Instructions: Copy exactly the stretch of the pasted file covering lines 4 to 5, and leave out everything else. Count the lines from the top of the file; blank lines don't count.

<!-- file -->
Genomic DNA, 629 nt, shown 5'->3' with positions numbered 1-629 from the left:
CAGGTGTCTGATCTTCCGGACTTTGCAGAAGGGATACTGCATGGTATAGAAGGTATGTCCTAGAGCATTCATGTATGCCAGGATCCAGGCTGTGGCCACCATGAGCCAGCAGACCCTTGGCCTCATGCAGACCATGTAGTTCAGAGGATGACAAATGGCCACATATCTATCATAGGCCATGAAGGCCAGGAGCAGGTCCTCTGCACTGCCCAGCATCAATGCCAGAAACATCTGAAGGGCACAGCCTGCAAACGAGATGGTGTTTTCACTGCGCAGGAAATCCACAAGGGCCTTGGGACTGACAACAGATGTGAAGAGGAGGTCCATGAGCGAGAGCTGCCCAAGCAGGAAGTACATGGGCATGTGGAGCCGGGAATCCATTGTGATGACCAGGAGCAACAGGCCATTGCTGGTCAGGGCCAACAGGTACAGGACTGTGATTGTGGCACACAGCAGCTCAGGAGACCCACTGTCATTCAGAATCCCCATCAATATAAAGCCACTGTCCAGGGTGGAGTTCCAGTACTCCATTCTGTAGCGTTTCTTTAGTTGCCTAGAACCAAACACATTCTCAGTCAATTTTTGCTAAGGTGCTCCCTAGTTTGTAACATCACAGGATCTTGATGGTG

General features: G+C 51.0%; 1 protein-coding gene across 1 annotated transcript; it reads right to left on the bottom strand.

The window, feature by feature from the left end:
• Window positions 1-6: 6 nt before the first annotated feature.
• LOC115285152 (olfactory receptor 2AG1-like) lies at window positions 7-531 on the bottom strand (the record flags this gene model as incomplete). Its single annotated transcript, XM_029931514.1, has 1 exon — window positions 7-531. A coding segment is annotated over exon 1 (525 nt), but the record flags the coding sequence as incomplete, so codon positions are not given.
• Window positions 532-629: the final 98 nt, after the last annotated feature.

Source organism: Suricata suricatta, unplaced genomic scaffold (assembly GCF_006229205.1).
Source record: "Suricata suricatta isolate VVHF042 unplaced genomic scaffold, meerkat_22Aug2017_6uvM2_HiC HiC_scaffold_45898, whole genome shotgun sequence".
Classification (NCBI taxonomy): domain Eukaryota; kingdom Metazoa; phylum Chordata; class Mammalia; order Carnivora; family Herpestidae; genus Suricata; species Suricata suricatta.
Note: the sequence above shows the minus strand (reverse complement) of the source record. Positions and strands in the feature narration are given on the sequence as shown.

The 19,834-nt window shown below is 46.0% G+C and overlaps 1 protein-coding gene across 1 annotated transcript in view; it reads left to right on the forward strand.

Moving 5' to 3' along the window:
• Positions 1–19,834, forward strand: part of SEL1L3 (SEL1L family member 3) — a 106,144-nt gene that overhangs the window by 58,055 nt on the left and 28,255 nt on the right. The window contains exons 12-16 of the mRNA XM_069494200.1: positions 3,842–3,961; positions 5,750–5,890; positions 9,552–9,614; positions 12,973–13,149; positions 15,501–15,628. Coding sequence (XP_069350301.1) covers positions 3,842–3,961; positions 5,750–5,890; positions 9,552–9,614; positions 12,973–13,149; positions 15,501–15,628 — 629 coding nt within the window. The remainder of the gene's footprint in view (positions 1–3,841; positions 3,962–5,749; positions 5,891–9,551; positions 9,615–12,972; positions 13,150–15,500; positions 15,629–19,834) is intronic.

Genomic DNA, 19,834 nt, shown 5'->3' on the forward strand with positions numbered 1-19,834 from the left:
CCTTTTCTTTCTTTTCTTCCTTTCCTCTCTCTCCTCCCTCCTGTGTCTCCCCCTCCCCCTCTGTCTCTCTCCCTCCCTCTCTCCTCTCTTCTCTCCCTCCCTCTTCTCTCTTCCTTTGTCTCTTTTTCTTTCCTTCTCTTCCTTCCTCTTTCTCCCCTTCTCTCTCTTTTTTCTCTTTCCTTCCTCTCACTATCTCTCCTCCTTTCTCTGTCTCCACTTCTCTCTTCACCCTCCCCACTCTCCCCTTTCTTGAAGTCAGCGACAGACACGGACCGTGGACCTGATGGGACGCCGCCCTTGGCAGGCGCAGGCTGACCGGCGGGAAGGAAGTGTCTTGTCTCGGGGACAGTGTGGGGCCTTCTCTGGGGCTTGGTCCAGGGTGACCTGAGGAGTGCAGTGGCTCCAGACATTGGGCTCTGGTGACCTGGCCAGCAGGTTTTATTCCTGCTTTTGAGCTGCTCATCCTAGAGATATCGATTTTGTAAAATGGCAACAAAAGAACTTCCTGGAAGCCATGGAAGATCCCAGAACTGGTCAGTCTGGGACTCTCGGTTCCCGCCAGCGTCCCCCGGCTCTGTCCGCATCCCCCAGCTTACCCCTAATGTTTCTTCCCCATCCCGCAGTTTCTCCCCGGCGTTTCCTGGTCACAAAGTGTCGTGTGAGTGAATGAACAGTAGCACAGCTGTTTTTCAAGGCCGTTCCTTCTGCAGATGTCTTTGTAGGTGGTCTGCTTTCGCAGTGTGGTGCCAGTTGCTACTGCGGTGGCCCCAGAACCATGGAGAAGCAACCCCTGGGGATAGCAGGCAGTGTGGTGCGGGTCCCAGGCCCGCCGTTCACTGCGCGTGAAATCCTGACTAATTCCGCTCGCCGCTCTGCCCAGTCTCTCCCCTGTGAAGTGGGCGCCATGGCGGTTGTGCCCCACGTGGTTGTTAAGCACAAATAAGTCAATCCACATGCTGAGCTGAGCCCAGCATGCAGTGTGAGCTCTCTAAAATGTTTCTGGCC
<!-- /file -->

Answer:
The window, feature by feature from the left end:
• Window positions 1-6: 6 nt before the first annotated feature.